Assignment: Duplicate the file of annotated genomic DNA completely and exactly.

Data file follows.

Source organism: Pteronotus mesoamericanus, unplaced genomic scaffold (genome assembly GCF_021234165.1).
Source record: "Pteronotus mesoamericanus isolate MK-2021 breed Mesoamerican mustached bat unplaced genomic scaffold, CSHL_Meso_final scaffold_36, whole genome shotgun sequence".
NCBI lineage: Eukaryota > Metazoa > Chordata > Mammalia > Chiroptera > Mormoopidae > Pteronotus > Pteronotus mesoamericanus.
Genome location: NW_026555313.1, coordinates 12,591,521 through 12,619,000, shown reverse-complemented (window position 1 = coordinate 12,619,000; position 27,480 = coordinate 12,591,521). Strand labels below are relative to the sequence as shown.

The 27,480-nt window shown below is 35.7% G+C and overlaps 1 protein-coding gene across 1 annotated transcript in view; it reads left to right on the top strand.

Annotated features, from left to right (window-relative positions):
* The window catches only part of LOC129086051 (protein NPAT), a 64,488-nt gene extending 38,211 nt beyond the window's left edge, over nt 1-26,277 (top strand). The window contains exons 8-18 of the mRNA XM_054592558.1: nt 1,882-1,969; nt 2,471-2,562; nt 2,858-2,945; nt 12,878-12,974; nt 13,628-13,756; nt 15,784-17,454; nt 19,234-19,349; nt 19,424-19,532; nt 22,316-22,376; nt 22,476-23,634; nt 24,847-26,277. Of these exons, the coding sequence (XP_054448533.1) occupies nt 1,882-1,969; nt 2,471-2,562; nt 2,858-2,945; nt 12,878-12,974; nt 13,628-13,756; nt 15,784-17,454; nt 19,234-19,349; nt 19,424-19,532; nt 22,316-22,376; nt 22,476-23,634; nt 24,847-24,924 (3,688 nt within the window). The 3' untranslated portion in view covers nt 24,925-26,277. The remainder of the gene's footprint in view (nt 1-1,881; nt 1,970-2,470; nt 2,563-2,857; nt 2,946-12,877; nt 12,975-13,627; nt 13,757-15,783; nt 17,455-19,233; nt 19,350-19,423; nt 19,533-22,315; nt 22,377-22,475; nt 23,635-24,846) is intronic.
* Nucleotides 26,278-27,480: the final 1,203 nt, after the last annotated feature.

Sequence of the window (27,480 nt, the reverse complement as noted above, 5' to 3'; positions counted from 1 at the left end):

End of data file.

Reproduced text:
Source organism: Pteronotus mesoamericanus, unplaced genomic scaffold (genome assembly GCF_021234165.1).
Source record: "Pteronotus mesoamericanus isolate MK-2021 breed Mesoamerican mustached bat unplaced genomic scaffold, CSHL_Meso_final scaffold_36, whole genome shotgun sequence".
NCBI lineage: Eukaryota > Metazoa > Chordata > Mammalia > Chiroptera > Mormoopidae > Pteronotus > Pteronotus mesoamericanus.
Genome location: NW_026555313.1, coordinates 12,591,521 through 12,619,000, shown reverse-complemented (window position 1 = coordinate 12,619,000; position 27,480 = coordinate 12,591,521). Strand labels below are relative to the sequence as shown.

The 27,480-nt window shown below is 35.7% G+C and overlaps 1 protein-coding gene across 1 annotated transcript in view; it reads left to right on the top strand.

Annotated features, from left to right (window-relative positions):
* The window catches only part of LOC129086051 (protein NPAT), a 64,488-nt gene extending 38,211 nt beyond the window's left edge, over nt 1-26,277 (top strand). The window contains exons 8-18 of the mRNA XM_054592558.1: nt 1,882-1,969; nt 2,471-2,562; nt 2,858-2,945; nt 12,878-12,974; nt 13,628-13,756; nt 15,784-17,454; nt 19,234-19,349; nt 19,424-19,532; nt 22,316-22,376; nt 22,476-23,634; nt 24,847-26,277. Of these exons, the coding sequence (XP_054448533.1) occupies nt 1,882-1,969; nt 2,471-2,562; nt 2,858-2,945; nt 12,878-12,974; nt 13,628-13,756; nt 15,784-17,454; nt 19,234-19,349; nt 19,424-19,532; nt 22,316-22,376; nt 22,476-23,634; nt 24,847-24,924 (3,688 nt within the window). The 3' untranslated portion in view covers nt 24,925-26,277. The remainder of the gene's footprint in view (nt 1-1,881; nt 1,970-2,470; nt 2,563-2,857; nt 2,946-12,877; nt 12,975-13,627; nt 13,757-15,783; nt 17,455-19,233; nt 19,350-19,423; nt 19,533-22,315; nt 22,377-22,475; nt 23,635-24,846) is intronic.
* Nucleotides 26,278-27,480: the final 1,203 nt, after the last annotated feature.

Sequence of the window (27,480 nt, the reverse complement as noted above, 5' to 3'; positions counted from 1 at the left end):